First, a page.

PARIS – After the first round of the the French presidential election yesterday (10 April), the scores on the door are:
Emmanuel Macron (liberal): 27.8 per cent
Marine Le Pen (far-right): 23.2 per cent
Jean-Luc Mélenchon (far-left): 22 per cent
Éric Zemmour (far-right): 7 per cent
Valérie Pécresse (centre-right): 4.8 per cent
Anne Hidalgo (centre-left): 1.8 per cent.
The second round of voting for the president of France in two weeks will, then, be a rerun of the 2017 election, pitching Macron, the incumbent, against Le Pen, the far-right leader. The left-winger Mélenchon came within 1.5 per cent of qualifying but, like last time, failed.
Here are a few snap takeaways from the result.
The traditional left-right division in French politics is gone. The candidates of the historical parties of power have been obliterated. Pécresse’s Les Républicains and Hidalgo’s Parti Socialiste polled 6.6 per cent between them. Instead, it makes more sense to think of the French electorate as split in three ways: between liberal internationalists, represented by Macron; Le Pen and Zemmour’s far-right nationalists; and Mélenchon’s left-wing radicals. These three factions together polled about 80 per cent of the vote.
This is the far right’s best ever result in a presidential election. A full third of voters went for Le Pen, Zemmour or Nicolas Dupont-Aignan, another nationalist candidate. Win or not, Le Pen is all but certain to lead the far right to its best second-round result in history in two weeks. Yet paradoxically, she may well distance herself from Zemmour, who has endorsed her, over the next two weeks. Her detoxified image relies, in part, on opposition to his more extreme politics. She may well refuse to share a stage with him in order not to be tarnished by his extremism, which would damage the perception of moderation she has worked hard to generate.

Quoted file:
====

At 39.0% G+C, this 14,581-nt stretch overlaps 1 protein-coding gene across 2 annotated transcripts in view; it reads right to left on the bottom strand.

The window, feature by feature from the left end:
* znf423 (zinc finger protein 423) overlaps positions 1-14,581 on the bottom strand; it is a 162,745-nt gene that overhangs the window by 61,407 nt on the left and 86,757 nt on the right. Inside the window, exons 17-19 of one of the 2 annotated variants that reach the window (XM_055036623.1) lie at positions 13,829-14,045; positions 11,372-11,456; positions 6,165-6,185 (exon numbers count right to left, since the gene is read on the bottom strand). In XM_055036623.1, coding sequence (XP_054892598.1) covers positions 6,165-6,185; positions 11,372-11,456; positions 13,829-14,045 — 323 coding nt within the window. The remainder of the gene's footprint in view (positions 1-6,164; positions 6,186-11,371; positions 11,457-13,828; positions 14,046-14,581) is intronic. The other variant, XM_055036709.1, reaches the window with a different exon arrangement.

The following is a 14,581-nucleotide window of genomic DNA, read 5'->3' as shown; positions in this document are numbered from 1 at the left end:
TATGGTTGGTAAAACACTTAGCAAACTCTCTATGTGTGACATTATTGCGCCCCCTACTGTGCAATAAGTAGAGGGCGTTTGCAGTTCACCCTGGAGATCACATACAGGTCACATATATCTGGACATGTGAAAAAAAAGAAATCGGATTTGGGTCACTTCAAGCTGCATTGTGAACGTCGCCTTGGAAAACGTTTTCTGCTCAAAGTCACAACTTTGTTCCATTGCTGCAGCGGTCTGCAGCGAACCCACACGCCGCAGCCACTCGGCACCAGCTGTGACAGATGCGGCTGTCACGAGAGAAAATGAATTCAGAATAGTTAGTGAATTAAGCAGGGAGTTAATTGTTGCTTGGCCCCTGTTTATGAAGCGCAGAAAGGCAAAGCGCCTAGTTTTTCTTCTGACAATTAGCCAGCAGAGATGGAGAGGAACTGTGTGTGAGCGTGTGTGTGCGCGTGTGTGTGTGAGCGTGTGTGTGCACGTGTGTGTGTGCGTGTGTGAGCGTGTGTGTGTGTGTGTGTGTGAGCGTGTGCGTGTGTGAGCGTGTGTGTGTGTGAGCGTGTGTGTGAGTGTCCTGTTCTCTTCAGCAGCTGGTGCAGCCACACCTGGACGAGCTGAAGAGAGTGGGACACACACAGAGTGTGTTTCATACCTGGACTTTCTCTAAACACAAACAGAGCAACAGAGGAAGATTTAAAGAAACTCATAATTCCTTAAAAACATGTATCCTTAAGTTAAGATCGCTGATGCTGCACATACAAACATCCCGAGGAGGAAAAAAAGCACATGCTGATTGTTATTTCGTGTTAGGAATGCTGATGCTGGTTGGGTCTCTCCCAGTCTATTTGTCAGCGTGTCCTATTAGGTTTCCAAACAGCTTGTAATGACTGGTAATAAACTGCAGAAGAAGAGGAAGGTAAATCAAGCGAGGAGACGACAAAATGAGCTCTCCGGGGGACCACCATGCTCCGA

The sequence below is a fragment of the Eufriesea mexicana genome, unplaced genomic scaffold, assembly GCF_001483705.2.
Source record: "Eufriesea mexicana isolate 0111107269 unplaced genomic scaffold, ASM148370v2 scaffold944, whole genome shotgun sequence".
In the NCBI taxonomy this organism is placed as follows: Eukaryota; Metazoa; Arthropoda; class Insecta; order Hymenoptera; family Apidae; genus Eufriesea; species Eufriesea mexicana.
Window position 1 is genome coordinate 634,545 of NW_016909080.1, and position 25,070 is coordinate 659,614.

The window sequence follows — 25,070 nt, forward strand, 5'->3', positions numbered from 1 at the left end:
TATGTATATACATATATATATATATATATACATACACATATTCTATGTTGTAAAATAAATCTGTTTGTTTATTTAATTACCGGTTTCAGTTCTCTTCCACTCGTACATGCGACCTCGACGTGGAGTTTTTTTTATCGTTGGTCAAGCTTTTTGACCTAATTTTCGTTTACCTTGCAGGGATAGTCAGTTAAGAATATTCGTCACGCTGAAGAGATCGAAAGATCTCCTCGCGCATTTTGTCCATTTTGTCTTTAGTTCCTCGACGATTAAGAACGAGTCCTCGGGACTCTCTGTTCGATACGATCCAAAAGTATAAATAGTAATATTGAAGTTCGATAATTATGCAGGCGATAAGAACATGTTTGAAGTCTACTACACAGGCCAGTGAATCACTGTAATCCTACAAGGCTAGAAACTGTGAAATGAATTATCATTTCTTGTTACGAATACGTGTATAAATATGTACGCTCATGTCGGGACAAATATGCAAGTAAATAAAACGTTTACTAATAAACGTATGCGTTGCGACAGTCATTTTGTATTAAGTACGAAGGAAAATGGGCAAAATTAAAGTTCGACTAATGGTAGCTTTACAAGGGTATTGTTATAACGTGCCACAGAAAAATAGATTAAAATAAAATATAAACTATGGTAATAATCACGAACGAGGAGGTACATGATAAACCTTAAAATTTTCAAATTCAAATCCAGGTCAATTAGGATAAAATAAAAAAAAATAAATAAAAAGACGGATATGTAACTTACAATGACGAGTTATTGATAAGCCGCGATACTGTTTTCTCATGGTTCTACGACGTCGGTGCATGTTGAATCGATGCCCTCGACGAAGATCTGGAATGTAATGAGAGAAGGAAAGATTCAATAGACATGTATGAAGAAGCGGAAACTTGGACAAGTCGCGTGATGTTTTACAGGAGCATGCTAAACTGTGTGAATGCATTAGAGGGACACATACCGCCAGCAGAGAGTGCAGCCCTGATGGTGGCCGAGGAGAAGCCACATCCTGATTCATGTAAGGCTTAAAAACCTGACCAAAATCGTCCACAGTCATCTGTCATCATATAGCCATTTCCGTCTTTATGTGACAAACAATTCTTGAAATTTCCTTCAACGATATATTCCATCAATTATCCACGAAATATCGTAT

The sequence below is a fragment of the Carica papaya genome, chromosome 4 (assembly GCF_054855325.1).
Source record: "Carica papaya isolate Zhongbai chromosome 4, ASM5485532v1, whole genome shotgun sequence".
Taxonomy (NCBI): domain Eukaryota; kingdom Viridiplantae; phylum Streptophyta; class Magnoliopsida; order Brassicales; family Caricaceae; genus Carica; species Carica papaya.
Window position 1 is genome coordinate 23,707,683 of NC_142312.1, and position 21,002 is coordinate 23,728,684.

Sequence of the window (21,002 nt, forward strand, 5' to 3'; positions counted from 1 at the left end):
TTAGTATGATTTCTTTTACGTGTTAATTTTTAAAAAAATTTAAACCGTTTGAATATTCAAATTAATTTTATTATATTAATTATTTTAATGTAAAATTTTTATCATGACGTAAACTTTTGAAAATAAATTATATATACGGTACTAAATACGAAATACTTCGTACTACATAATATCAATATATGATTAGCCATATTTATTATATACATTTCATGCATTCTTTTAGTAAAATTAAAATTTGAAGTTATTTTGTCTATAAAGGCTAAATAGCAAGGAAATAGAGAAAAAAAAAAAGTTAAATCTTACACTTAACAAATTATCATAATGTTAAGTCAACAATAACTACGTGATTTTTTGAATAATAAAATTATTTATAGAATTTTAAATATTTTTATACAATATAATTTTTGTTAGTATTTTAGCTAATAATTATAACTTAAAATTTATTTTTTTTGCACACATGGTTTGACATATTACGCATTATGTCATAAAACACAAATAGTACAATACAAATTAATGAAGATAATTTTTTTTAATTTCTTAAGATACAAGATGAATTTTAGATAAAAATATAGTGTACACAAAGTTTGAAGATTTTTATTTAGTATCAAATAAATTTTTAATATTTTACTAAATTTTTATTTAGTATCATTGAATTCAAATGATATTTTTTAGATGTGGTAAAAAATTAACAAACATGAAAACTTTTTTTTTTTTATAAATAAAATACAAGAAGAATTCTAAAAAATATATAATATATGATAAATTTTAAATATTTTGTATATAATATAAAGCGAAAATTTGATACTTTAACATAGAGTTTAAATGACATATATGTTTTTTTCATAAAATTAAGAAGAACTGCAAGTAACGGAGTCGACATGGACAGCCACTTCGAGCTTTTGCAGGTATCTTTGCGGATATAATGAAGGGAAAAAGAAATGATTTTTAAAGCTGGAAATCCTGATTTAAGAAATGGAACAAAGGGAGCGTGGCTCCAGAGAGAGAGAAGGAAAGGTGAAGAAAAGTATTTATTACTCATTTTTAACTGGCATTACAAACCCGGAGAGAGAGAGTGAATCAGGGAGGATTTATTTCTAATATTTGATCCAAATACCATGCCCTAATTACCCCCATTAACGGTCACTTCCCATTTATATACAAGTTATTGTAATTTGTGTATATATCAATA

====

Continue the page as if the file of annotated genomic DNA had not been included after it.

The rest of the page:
Left-wing voters will be critical to the result of the second round. Le Pen’s path to victory depends on enough voters for Mélenchon, especially, staying at home, if not actively backing her. If she wins, it will be because she does not scare voters on the left as she did in 2017. Macron’s victory speech last night, which I attended, was an attempt to regain some of the ground he has lost to Le Pen among the left-wing electorate over his term. He said he was ready to “invent something new to unify different politics for a common purpose”, an apparent overture to Mélenchon voters. Quite what form this would take wasn’t clear – it is questionable how many left-wingers will be able to countenance any kind of formal alliance with the president, whom they loathe.
The left, if it wasn’t so split, could have made the second round. Mélenchon came within 1.2 points of qualifying for the second round – or, put differently, about half of voters for Fabien Roussel, the first communist candidate for president in 15 years. If he had convinced just a handful more left-wingers to back him tactically, he would have made it. Many in his party will be asking if a less divisive candidate, with less polarising views on Vladimir Putin and Nato, could have managed that feat.
Macron could have a difficult inter-round campaign. Le Pen’s performance in 2017 was so dismal – with a terrible debate especially remembered as having sunk her chances of election – that she can likely only over-perform on expectations. As the cost-of-living crisis, on which Le Pen has campaigned strongly and effectively, continues to bite, Macron will need to show that he can be trusted to tackle the issue. “The only project for the cost of living is ours,” he said in his speech. Whether left-wing voters believe him is another question.